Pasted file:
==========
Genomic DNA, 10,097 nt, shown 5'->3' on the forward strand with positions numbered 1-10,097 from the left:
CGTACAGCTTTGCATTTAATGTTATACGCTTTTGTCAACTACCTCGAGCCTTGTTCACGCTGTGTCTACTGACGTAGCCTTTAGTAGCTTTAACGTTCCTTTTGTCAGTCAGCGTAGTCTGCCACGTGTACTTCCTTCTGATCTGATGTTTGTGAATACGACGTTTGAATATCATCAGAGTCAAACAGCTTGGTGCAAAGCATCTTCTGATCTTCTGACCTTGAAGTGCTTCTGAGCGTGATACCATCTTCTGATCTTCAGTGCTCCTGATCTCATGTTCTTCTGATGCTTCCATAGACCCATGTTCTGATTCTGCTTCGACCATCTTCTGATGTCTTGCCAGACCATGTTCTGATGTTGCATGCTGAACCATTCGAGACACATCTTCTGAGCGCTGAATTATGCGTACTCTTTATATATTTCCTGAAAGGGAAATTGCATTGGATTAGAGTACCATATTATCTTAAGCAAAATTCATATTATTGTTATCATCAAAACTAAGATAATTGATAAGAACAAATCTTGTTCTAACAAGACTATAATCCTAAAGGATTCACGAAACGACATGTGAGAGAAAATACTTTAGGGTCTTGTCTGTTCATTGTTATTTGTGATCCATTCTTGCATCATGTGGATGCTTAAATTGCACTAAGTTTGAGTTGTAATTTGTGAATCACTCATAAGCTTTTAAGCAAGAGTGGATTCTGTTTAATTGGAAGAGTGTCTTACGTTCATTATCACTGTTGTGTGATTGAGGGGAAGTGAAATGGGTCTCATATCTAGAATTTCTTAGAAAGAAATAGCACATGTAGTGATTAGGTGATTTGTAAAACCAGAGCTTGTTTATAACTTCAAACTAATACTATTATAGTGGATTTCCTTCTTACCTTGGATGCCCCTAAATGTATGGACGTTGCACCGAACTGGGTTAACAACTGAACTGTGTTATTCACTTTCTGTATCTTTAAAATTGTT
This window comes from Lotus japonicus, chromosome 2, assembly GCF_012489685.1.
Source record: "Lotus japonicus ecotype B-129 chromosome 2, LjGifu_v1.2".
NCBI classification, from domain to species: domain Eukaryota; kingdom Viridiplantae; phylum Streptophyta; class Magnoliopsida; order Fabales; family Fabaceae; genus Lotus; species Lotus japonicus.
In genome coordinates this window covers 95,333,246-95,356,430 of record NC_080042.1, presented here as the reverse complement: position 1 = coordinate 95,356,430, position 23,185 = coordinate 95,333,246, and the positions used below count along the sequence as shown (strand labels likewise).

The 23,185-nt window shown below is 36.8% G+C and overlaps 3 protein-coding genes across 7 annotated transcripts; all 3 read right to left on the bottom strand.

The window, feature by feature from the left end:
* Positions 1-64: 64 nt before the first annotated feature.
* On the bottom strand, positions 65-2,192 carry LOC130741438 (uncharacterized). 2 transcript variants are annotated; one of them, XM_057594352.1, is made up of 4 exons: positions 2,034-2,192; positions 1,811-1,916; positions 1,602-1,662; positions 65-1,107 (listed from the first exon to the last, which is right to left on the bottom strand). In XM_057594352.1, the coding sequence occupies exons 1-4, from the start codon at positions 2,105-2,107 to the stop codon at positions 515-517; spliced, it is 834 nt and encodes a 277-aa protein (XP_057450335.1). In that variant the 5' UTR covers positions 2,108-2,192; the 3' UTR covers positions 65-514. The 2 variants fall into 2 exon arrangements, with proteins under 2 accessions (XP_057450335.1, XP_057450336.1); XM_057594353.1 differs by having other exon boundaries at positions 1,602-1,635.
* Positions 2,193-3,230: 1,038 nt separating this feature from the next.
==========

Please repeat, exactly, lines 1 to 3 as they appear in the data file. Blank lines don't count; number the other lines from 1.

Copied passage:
Genomic DNA, 10,097 nt, shown 5'->3' on the forward strand with positions numbered 1-10,097 from the left:
CGTACAGCTTTGCATTTAATGTTATACGCTTTTGTCAACTACCTCGAGCCTTGTTCACGCTGTGTCTACTGACGTAGCCTTTAGTAGCTTTAACGTTCCTTTTGTCAGTCAGCGTAGTCTGCCACGTGTACTTCCTTCTGATCTGATGTTTGTGAATACGACGTTTGAATATCATCAGAGTCAAACAGCTTGGTGCAAAGCATCTTCTGATCTTCTGACCTTGAAGTGCTTCTGAGCGTGATACCATCTTCTGATCTTCAGTGCTCCTGATCTCATGTTCTTCTGATGCTTCCATAGACCCATGTTCTGATTCTGCTTCGACCATCTTCTGATGTCTTGCCAGACCATGTTCTGATGTTGCATGCTGAACCATTCGAGACACATCTTCTGAGCGCTGAATTATGCGTACTCTTTATATATTTCCTGAAAGGGAAATTGCATTGGATTAGAGTACCATATTATCTTAAGCAAAATTCATATTATTGTTATCATCAAAACTAAGATAATTGATAAGAACAAATCTTGTTCTAACAAGACTATAATCCTAAAGGATTCACGAAACGACATGTGAGAGAAAATACTTTAGGGTCTTGTCTGTTCATTGTTATTTGTGATCCATTCTTGCATCATGTGGATGCTTAAATTGCACTAAGTTTGAGTTGTAATTTGTGAATCACTCATAAGCTTTTAAGCAAGAGTGGATTCTGTTTAATTGGAAGAGTGTCTTACGTTCATTATCACTGTTGTGTGATTGAGGGGAAGTGAAATGGGTCTCATATCTAGAATTTCTTAGAAAGAAATAGCACATGTAGTGATTAGGTGATTTGTAAAACCAGAGCTTGTTTATAACTTCAAACTAATACTATTATAGTGGATTTCCTTCTTACCTTGGATGCCCCTAAATGTATGGACGTTGCACCGAACTGGGTTAACAACTGAACTGTGTTATTCACTTTCTGTATCTTTAAAATTGTT
This window comes from Lotus japonicus, chromosome 2, assembly GCF_012489685.1.